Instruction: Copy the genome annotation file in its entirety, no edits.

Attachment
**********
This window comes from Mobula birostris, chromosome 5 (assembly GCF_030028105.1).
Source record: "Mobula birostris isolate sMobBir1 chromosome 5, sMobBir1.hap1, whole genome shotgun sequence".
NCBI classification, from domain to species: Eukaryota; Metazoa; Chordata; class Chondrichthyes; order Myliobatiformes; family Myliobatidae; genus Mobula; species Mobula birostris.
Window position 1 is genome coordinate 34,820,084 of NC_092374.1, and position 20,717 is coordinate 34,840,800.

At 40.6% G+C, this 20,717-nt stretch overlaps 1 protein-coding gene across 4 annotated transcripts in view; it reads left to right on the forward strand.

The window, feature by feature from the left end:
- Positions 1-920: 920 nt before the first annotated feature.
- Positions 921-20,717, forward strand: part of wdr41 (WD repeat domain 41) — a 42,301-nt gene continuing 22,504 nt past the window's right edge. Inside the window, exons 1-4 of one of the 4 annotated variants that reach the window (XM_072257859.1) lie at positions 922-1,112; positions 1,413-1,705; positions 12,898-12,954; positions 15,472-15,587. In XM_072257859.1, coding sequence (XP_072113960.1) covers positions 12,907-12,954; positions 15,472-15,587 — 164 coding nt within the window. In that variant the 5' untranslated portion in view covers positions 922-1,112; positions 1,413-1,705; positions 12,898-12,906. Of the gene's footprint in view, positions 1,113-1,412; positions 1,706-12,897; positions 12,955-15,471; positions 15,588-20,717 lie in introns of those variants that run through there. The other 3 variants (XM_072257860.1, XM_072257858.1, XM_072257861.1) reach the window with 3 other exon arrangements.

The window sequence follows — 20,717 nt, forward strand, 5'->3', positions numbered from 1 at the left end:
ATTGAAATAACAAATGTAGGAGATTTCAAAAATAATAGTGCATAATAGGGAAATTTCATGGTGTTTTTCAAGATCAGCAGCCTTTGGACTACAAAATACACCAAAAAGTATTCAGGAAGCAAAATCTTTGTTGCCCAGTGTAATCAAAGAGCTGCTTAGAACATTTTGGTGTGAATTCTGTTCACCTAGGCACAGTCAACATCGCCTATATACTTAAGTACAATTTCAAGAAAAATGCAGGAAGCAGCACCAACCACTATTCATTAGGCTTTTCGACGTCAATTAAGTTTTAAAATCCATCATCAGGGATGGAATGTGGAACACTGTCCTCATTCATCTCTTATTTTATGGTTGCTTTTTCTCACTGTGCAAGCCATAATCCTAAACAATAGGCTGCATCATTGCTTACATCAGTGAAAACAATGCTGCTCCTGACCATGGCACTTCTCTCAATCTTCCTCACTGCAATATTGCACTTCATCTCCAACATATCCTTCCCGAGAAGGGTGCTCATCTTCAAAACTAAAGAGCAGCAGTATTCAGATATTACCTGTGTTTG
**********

This window comes from Mobula birostris, chromosome 5 (assembly GCF_030028105.1).
Source record: "Mobula birostris isolate sMobBir1 chromosome 5, sMobBir1.hap1, whole genome shotgun sequence".
NCBI classification, from domain to species: Eukaryota; Metazoa; Chordata; class Chondrichthyes; order Myliobatiformes; family Myliobatidae; genus Mobula; species Mobula birostris.
Window position 1 is genome coordinate 34,820,084 of NC_092374.1, and position 20,717 is coordinate 34,840,800.

At 40.6% G+C, this 20,717-nt stretch overlaps 1 protein-coding gene across 4 annotated transcripts in view; it reads left to right on the forward strand.

The window, feature by feature from the left end:
- Positions 1-920: 920 nt before the first annotated feature.
- Positions 921-20,717, forward strand: part of wdr41 (WD repeat domain 41) — a 42,301-nt gene continuing 22,504 nt past the window's right edge. Inside the window, exons 1-4 of one of the 4 annotated variants that reach the window (XM_072257859.1) lie at positions 922-1,112; positions 1,413-1,705; positions 12,898-12,954; positions 15,472-15,587. In XM_072257859.1, coding sequence (XP_072113960.1) covers positions 12,907-12,954; positions 15,472-15,587 — 164 coding nt within the window. In that variant the 5' untranslated portion in view covers positions 922-1,112; positions 1,413-1,705; positions 12,898-12,906. Of the gene's footprint in view, positions 1,113-1,412; positions 1,706-12,897; positions 12,955-15,471; positions 15,588-20,717 lie in introns of those variants that run through there. The other 3 variants (XM_072257860.1, XM_072257858.1, XM_072257861.1) reach the window with 3 other exon arrangements.

The window sequence follows — 20,717 nt, forward strand, 5'->3', positions numbered from 1 at the left end:
ATTGAAATAACAAATGTAGGAGATTTCAAAAATAATAGTGCATAATAGGGAAATTTCATGGTGTTTTTCAAGATCAGCAGCCTTTGGACTACAAAATACACCAAAAAGTATTCAGGAAGCAAAATCTTTGTTGCCCAGTGTAATCAAAGAGCTGCTTAGAACATTTTGGTGTGAATTCTGTTCACCTAGGCACAGTCAACATCGCCTATATACTTAAGTACAATTTCAAGAAAAATGCAGGAAGCAGCACCAACCACTATTCATTAGGCTTTTCGACGTCAATTAAGTTTTAAAATCCATCATCAGGGATGGAATGTGGAACACTGTCCTCATTCATCTCTTATTTTATGGTTGCTTTTTCTCACTGTGCAAGCCATAATCCTAAACAATAGGCTGCATCATTGCTTACATCAGTGAAAACAATGCTGCTCCTGACCATGGCACTTCTCTCAATCTTCCTCACTGCAATATTGCACTTCATCTCCAACATATCCTTCCCGAGAAGGGTGCTCATCTTCAAAACTAAAGAGCAGCAGTATTCAGATATTACCTGTGTTTG